• Of 1,352 positive pediatric blood cultures during a 3.6-year period, two or more microorganisms grew from 72 cultures (5.3%), representing 60 patients. Based on predefined operational criteria for clinical interpretation of blood cultures, these cases were retrospectively classified as polymicrobial bacteremia (each organism, ie, a pathogen, 30%), mixed bacteremia/contaminant (20%), or multiple contaminants (50%). Considered individually, gram-positive organisms were isolated more frequently but were more often judged to be contaminants than the less common gram-negative organisms, which were more often thought to be true pathogens. Although one child did have a combined Streptococcus pneumoniae/Hemophilus influenzae bacteremia, these more common pediatric pathogens were underrepresented in those patients with polymicrobial bacteremia, from whom Enterobacterlaceae, streptococci, staphylococci, and anaerobes were more commonly Isolated. Hospitalization for a predisposing Illness and/or a focus of Infection occurred In 88% of the children with confirmed polymicrobial bacteremia.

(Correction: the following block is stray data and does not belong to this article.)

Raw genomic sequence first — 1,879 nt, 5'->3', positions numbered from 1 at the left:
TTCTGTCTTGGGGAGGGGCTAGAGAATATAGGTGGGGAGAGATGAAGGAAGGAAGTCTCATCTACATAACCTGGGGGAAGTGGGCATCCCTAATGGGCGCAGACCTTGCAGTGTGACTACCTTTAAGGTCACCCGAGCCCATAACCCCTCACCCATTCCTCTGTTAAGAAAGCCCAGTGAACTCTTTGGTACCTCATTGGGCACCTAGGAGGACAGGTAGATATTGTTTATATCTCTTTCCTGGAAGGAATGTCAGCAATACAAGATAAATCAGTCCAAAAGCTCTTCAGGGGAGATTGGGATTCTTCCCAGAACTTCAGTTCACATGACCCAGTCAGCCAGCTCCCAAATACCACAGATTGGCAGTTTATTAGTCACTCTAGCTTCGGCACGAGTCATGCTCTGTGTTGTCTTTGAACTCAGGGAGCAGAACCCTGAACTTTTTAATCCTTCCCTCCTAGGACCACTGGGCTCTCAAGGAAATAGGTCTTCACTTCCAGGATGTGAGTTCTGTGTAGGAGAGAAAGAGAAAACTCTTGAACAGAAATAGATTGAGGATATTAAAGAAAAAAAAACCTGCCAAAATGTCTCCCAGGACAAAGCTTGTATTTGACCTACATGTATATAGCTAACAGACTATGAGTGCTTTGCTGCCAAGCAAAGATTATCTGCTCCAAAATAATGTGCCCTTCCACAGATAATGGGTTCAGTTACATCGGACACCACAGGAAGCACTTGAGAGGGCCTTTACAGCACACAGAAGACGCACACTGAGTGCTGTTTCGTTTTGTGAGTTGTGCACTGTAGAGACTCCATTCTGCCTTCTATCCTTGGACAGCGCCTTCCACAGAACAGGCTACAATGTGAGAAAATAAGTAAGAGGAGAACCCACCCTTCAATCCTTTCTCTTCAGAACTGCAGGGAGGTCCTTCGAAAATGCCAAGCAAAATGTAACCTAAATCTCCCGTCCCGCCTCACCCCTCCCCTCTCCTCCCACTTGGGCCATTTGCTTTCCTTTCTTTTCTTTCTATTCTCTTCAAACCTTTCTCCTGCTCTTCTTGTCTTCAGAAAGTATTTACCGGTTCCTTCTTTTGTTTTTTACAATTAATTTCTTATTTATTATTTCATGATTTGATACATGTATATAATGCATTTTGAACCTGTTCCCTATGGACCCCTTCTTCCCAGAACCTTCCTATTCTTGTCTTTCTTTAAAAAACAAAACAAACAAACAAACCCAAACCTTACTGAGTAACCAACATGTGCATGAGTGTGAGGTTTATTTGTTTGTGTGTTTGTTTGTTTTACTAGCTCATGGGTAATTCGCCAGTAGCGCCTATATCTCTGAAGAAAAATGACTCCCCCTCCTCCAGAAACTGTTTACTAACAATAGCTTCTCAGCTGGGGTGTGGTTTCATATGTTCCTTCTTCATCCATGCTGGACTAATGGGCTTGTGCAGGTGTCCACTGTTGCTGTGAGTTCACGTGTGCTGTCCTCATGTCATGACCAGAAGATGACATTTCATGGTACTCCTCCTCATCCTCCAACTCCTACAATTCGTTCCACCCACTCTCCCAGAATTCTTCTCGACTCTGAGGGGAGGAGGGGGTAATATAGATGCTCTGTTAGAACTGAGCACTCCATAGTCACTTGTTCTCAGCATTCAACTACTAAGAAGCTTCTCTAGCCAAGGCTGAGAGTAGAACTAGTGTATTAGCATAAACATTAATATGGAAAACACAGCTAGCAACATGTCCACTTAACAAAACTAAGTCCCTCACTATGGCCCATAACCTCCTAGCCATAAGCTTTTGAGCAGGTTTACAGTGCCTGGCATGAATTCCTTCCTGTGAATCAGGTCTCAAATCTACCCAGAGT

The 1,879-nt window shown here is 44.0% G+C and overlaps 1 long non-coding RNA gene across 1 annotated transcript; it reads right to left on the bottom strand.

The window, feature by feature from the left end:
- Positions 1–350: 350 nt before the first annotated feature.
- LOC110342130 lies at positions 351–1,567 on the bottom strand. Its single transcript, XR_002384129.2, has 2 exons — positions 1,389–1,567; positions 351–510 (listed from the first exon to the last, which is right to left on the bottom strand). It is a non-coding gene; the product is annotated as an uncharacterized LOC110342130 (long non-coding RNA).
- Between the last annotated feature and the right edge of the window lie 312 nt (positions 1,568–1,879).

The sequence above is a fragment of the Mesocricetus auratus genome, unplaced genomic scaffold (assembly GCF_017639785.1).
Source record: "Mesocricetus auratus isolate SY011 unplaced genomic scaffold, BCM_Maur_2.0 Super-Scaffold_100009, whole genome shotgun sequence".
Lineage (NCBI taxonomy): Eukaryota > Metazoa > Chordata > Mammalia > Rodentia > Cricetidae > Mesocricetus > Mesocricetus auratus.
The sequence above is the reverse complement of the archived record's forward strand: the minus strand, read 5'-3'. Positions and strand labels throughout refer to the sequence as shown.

Frommell GT, Todd JK. Polymicrobial Bacteremia in Pediatric Patients. Am J Dis Child. 1984;138(3):266-269. doi:10.1001/archpedi.1984.02140410044014